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Neurobiology

Severed Spinal Cord? Not a Problem for Sea Lampreys.

Paper: Hanslik KL, Allen SR, Harkenrider TL, Fogerson SM, Guadarrama E, Morgan JR (2019) Regenerative capacity in the lamprey spinal cord is not altered after a repeated transection. PLoS ONE 14(1): e0204193. https://doi.org/10.1371/journal. pone.0204193

Horseshoe crab blood has helped in detecting endotoxins in vaccines, a bacteria that is quite lethal when injected into human blood. Source: Wikimedia Commons, Pos Robert – U.S. Fish and Wildlife Service.

What if humans could regenerate our body parts? How can amputees or victims of central nervous system (CNS) damage, for example, recover their very own limbs or physical movement? Scientists are hard at work, researching mechanisms that may answer these questions — and they’re drawing inspiration from marine life. From horseshoe crab blood to bioluminescent, deep-sea crustaceans, medicine constantly refers to the wonders of marine adaptation under the sea. Scientists have already learned so much regarding tissue and organ recovery from marine animals like zebrafish, which can regenerate complex organs such as their hearts, and axolotls, which can regenerate entire limbs.

Hello marine Dracula (aka sea lamprey). Credit: NOAA, T. Lawrence – Great Lakes Fishery Commission.

Another marine organism cited for its amazing regenerative capabilities is the lamprey. Sea lampreys are cartilaginous critters inhabiting northern and western Atlantic waters. Unlike many traditional bony fish, these ancient animals do not have any scales, fins, and external gill flaps. However, what lampreys lack in traditional-fish parts, they more than make up for in their special adaptation: their strange, disc-shaped mouth which latches onto prey and sucks out blood. Scientists know that it’s not just the lamprey mouth which makes the organism unique, but also its incredible, rapid regeneration. Research has demonstrated that lampreys can regenerate their spinal cord after it’s been severed, along with their normative physical behaviors.

The natural world has shown successful regeneration for over a century, so the question turns from “can animals regenerate”, to “how well can regenerative capabilities persist after continued or repeated injuries”. Hanslik et al. (2019) test this question by conducting an experiment in which they severed the spinal cords of 5-7 year old, anesthetized sea lampreys, and then severed the same spot again 11 weeks after.*

What Hanslik et al. (2019) found was that, concurrent with previous research, the sea lampreys rapidly regained normative swimming after initial spinal severance. 1 week after the surgery, the lampreys only moved their heads, and were paralyzed below the surgery site. After 3 weeks, the lampreys began swimming again, but displayed certain abnormal movements (such as body contractions). At 11 weeks after the surgery, lampreys regained standard swimming behaviors, comparable to non-injured lampreys. It was after this point when the lampreys underwent surgery to sever their spinal cords in the same spot, and Hanslik et al. (2019) discovered something remarkable: lampreys which had their spinal cords severed twice recovered with a similar speed and trajectory as lampreys which had their spinal cords severed only once. This meant that just 11 weeks after their second spinal severance, lampreys regained typical swimming movements. Not only did Hanslik et al. (2019) see striking similarities in behavioral recovery between lampreys with one spinal severance and lampreys with two, they also noted similarities in tissue growth, axon regeneration, and cell survival.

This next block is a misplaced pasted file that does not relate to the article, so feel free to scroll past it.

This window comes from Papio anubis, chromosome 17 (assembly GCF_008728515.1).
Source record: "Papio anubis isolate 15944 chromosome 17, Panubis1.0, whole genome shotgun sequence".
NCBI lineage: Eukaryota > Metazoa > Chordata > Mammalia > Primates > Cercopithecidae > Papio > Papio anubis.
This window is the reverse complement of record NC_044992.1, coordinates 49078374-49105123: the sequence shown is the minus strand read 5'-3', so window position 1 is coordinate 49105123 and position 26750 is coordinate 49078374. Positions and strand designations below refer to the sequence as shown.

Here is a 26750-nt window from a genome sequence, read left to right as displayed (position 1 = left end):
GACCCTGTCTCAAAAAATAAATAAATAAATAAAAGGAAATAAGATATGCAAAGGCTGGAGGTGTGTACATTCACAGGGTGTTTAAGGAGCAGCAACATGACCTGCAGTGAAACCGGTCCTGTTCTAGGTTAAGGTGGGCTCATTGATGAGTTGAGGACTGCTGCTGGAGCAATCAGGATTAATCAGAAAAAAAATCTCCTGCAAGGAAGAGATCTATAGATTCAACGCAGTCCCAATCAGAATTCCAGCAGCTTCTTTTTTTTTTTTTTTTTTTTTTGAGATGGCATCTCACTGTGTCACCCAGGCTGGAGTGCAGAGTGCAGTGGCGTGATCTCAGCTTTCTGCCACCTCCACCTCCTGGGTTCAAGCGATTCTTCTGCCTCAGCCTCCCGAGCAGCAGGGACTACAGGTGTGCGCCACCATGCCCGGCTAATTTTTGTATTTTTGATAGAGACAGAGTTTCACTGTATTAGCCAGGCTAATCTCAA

A: Normal spinal cord appearance. B-D: Severed spinal cord regeneration. E-H: Re-severed spinal cord regeneration. Notice the similarities in recovery time frame, but the slight difference in spinal cord appearance. Source: Hanslik et al. (2019).

Hanslik et al. (2019) do note, however, that while lampreys did recover their normal swimming patterns, their spinal cords did not return back to their original state. Rather, the scientists explain that the lampreys exhibited substantial CNS plasticity: the ability to rewire nervous system connections. Essentially, rather than recovering back to their pre-injured conditions, these spinal cords formed a new network of connections to adapt to an injured state. So while lampreys demonstrated powerful regeneration proceeding both spinal severances, their spinal cords did ultimately recover into a different condition compared to pre-surgery.

Hanslik et al. (2019) take important steps towards understanding the process of repeated regeneration in vertebrates so that we can better understand the obstacles that non-regenerative vertebrates (such as humans) face when dealing with loss of limbs or CNS recovery. As medicine further progresses, scientists like Hanslik et al. (2019) will continue drawing information from marine life and the adaptations that have kept ancient critters, like the 360 million year old sea lamprey, alive. Further work should examine how lampreys regenerate after more than 2 spinal severances, as certain species demonstrate lowered regenerative capabilities after each successive injury, and how these animals recover when different spinal areas responsible for different functioning (sensory functioning, for example) are severed.

* All surgery procedures were approved by the Institutional Animal Care and Use Committee at the Woods Hole Marine Biological Laboratory.

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